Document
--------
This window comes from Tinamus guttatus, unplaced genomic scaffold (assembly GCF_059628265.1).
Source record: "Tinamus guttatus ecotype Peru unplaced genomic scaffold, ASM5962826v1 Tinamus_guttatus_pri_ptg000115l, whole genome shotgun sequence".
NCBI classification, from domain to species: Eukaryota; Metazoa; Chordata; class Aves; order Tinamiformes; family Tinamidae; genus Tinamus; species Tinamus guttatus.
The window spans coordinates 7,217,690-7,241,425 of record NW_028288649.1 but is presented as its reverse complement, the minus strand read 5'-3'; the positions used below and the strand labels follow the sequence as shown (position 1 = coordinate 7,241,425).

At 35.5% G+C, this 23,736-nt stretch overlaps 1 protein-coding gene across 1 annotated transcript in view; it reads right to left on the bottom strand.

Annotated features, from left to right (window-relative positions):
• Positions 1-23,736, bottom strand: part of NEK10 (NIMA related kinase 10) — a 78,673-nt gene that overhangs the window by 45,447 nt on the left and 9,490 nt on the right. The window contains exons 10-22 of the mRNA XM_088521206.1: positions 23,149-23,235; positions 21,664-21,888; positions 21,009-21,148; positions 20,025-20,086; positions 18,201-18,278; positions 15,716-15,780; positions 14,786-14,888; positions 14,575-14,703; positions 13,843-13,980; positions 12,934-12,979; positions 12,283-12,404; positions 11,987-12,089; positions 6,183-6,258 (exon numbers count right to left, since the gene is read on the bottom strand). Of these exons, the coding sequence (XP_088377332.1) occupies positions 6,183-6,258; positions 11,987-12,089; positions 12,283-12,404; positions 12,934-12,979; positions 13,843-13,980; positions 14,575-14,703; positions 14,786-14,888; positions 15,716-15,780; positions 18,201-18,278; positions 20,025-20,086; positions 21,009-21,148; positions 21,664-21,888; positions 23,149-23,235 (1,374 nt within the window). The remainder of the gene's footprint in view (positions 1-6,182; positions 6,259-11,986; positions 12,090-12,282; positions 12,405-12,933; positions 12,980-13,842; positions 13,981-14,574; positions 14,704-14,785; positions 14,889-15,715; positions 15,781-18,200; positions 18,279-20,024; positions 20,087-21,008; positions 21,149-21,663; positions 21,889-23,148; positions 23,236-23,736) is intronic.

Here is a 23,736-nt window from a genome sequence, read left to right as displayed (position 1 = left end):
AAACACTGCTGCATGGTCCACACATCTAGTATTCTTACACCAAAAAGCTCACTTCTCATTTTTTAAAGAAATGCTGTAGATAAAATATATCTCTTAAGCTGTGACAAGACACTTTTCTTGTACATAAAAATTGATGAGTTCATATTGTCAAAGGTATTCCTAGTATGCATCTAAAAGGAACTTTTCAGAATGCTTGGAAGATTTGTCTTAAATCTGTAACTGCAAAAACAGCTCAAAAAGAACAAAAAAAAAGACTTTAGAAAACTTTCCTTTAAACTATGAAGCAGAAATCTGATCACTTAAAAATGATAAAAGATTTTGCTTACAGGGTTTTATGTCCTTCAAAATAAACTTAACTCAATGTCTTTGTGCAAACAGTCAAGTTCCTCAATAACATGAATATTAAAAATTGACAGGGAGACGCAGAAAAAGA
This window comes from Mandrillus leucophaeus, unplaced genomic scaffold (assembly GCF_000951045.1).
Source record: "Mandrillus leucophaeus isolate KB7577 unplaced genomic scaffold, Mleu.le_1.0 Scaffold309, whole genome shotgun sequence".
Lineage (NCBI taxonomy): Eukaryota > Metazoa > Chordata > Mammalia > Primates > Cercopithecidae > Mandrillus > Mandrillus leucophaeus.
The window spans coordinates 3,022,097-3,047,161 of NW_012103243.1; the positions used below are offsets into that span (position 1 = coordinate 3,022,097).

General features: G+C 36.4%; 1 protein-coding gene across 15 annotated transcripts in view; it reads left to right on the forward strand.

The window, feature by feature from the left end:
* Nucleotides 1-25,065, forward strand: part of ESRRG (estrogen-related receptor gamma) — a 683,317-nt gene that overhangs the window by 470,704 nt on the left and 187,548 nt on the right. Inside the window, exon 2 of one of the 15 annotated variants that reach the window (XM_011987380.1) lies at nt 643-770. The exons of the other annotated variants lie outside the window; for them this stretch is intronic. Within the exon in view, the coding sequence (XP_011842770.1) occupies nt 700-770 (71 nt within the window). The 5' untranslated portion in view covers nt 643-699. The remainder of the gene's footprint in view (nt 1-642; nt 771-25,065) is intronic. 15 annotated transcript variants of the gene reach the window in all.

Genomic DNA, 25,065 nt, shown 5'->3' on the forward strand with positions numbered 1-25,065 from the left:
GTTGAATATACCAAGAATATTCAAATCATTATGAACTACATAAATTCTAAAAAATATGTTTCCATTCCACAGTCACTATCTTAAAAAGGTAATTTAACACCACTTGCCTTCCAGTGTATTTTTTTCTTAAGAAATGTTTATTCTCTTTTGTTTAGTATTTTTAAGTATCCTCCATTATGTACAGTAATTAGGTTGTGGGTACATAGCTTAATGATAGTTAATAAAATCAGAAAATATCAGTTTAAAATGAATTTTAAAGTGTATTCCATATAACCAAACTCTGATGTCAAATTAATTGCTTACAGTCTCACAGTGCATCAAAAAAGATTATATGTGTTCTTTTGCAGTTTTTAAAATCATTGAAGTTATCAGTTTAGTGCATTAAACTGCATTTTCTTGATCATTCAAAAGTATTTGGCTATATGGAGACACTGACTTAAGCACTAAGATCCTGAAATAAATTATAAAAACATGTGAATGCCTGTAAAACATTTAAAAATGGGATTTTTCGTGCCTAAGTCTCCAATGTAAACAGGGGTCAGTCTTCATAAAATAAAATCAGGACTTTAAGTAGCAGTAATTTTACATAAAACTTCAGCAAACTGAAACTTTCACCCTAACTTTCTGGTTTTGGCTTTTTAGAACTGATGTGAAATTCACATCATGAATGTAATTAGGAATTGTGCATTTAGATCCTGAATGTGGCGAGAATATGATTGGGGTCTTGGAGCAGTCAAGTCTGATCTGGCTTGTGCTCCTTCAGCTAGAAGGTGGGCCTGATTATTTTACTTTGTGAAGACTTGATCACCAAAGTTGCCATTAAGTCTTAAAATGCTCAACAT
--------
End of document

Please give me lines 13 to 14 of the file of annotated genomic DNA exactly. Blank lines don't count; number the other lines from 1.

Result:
The window spans coordinates 3,022,097-3,047,161 of NW_012103243.1; the positions used below are offsets into that span (position 1 = coordinate 3,022,097).

General features: G+C 36.4%; 1 protein-coding gene across 15 annotated transcripts in view; it reads left to right on the forward strand.